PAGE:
There is a group of birds that I find so very interesting and exciting. They are not tiny and colorful, or sing a beautiful song, but rather look plain and sort of familiar. In fact, they look much like a chicken.
These birds are known as gallinaceous birds or chicken-like birds. This group of birds include some of my favorites, such as the ruffed grouse, sage grouse and prairie chickens.
If you read my column you might remember that I recently spent a week photographing and filming sage grouse in the high plains of Wyoming and Colorado. Last week I spent several mornings photographing another member of this wonderful group of birds, the sharp-tailed grouse.
All of these gallinaceous birds are medium to large in size with stocky bodies and resemble a farmyard chicken. They are an ancient group of birds, with fossil evidence indicating they have been around for 50 to 60 million years.
Gallinaceous birds are perfectly adapted for a terrestrial lifestyle and most have an elaborate mating system, involving the male doing something extraordinary to attract the females.
For the sharp-tailed grouse, the males gather in a small open area, called a lek, at sunrise and dance or perform to attract females. The males will also square off with one another and challenge or fight with another male to establish dominance. Females enter the lek and walk around looking at the displaying males to determine which will make the best mate.
Last week I woke at 3:30 a.m. and headed out to a private blind set up on a sharp-tailed grouse lek. It was completely dark when I arrived and climbed into the blind with my camera gear. I set up my tripod and camera and sat back to wait for sunrise.
As the night turned into day, and a faint glow of sunlight lit up the dancing ground (lek), 13 male sharp-tailed grouse walked, while others flew, into the dancing arena. Within seconds all the males started to display or faced off with another male for some sparring.
I was thrilled to look through my 600mm lens and observe in great detail the sparring and dancing of these magnificent males. But there were no females anywhere to be seen. Occasionally, one or two of the males would wonder off and leave the arena, while others held their positions and continued to spar or dance.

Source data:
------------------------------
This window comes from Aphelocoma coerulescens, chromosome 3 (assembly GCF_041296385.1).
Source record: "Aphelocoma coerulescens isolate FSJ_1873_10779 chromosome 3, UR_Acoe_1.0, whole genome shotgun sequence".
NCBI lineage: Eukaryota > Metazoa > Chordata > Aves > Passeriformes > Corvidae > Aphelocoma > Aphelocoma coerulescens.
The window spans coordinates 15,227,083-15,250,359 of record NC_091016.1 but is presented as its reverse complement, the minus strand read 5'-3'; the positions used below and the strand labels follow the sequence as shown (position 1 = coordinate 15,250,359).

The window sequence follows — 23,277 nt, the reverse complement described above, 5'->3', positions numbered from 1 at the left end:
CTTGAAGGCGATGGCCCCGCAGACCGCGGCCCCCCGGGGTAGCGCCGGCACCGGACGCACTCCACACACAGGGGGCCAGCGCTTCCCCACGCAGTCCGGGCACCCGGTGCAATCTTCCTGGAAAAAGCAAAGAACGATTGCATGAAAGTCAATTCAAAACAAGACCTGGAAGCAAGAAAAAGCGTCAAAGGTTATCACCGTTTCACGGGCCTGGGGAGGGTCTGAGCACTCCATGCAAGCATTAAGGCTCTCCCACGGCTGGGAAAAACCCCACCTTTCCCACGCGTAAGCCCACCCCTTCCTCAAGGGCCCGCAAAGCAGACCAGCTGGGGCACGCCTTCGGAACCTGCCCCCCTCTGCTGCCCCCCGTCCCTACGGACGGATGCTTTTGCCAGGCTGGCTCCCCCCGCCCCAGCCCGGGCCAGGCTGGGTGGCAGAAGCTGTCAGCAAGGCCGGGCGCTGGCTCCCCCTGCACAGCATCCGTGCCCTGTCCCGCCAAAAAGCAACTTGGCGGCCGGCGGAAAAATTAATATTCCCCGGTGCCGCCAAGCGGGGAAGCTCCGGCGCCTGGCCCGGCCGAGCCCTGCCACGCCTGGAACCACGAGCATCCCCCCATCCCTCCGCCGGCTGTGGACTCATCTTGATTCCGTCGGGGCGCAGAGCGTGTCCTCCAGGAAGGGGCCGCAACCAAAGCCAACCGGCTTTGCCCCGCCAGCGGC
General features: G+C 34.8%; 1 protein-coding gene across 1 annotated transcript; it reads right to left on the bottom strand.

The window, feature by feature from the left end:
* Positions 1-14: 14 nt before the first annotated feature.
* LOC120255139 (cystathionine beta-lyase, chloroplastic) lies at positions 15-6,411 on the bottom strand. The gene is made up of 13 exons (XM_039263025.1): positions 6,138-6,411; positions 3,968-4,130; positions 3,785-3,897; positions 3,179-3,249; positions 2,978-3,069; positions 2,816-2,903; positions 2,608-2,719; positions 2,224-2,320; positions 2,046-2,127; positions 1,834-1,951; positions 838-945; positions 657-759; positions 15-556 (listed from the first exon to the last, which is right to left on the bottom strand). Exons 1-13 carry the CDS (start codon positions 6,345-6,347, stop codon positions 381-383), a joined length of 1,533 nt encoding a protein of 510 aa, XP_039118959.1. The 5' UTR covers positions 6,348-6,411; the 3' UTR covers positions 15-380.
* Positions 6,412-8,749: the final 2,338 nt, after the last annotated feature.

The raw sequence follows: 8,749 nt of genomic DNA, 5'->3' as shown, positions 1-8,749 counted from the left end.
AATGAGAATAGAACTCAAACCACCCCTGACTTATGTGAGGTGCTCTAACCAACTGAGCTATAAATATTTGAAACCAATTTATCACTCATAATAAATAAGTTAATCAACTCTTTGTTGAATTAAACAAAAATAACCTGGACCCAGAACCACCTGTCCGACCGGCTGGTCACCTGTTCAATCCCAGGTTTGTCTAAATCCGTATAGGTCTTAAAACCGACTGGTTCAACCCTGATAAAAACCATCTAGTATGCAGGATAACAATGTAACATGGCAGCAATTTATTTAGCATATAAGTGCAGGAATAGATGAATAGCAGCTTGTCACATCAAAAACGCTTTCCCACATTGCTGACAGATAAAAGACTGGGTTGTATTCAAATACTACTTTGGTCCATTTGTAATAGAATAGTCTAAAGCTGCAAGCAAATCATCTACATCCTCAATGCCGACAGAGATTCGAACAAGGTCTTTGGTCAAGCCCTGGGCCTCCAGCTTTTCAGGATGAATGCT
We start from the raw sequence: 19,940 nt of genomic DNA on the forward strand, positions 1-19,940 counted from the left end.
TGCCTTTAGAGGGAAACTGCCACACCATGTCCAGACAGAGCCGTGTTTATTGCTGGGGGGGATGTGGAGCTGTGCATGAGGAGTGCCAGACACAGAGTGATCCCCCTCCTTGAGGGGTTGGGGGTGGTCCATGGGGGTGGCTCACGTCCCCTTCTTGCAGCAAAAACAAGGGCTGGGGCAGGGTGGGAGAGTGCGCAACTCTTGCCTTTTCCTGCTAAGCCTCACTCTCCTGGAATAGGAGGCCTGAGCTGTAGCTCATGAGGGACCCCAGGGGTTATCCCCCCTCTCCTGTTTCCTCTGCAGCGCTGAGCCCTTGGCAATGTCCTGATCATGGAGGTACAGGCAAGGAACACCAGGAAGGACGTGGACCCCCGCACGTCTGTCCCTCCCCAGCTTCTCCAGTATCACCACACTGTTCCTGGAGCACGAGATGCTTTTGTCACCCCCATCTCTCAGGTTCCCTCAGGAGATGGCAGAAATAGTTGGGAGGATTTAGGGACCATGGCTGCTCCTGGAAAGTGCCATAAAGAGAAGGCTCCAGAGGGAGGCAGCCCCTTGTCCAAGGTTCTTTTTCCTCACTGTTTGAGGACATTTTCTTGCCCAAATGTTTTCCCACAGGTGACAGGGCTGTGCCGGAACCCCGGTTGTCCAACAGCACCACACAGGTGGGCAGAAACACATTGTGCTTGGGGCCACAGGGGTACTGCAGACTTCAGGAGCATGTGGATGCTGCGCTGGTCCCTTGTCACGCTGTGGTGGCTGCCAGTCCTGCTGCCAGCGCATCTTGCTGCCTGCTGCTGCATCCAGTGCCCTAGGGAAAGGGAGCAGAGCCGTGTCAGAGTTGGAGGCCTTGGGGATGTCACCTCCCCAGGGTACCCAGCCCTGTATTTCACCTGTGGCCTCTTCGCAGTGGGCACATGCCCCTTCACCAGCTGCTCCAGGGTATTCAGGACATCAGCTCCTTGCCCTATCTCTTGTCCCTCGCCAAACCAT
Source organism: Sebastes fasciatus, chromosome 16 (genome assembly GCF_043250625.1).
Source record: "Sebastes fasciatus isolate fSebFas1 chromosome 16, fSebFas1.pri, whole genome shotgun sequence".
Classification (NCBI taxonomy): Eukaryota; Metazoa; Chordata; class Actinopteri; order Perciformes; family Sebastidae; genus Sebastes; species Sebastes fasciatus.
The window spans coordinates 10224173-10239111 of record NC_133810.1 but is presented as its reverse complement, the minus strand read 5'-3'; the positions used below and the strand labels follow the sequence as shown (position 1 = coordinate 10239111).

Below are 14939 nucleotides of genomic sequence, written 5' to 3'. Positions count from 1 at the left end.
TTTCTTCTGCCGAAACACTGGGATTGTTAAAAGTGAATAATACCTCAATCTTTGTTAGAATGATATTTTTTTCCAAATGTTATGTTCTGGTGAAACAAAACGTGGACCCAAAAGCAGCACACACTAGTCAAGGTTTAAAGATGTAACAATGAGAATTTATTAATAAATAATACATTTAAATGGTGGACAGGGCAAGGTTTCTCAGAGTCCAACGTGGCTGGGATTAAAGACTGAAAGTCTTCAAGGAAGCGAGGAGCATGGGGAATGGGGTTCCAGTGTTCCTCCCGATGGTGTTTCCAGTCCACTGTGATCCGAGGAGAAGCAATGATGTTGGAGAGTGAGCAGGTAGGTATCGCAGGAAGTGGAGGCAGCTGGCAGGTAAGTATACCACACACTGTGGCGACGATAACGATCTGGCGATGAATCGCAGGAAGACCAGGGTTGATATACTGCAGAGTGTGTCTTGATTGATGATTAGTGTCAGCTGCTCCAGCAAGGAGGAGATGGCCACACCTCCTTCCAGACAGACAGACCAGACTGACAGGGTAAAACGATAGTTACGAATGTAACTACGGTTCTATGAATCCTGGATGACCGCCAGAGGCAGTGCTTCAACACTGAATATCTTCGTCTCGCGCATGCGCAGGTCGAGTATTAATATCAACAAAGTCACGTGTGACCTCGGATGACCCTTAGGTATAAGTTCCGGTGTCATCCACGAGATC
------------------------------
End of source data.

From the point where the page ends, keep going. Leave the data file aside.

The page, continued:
Suddenly on the far end of the lek, I could see the head of a female sharp-tailed grouse poking up over the taller grass. Immediately all the males spotted her and broke into a display dance. It was crazy, as if someone flipped a switch and all the males responded with the same dance.
The dance is very unique. The males bend forward, open their wings in a droopy cupped shape, and raise their tail straight up into the air. Then they stomp their feet, looking a bit like a windup toy with its spring wound up too tight. Their tails vibrates back and forth, and a large purple air sac inflates on either side of their necks. And the sound that each male makes while dancing sounds like a mechanical windup toy. It’s all so amazing to see.
As the female makes her way into the lek, each male intensifies its dancing, and even tries to intercept her so he might dance right in front of her. She strolls around casually looking over the prospective suitors. What exactly she is looking for in a mate is unknown. Perhaps she is looking at his tail feathers, or his purple throat sac or how he performs his dance.
At some point the female makes her selection. Mating takes just a few seconds, followed by a ruffling of the feathers and off she goes to select a nesting sight and lays her eggs. The male goes back to dancing and has nothing more to do with the female or the chicks.
For several hours each morning throughout spring, this ancient ritual plays out as it has for millions of years. When I study and photograph these rituals it is like connecting with the ancient world.
Until next time ...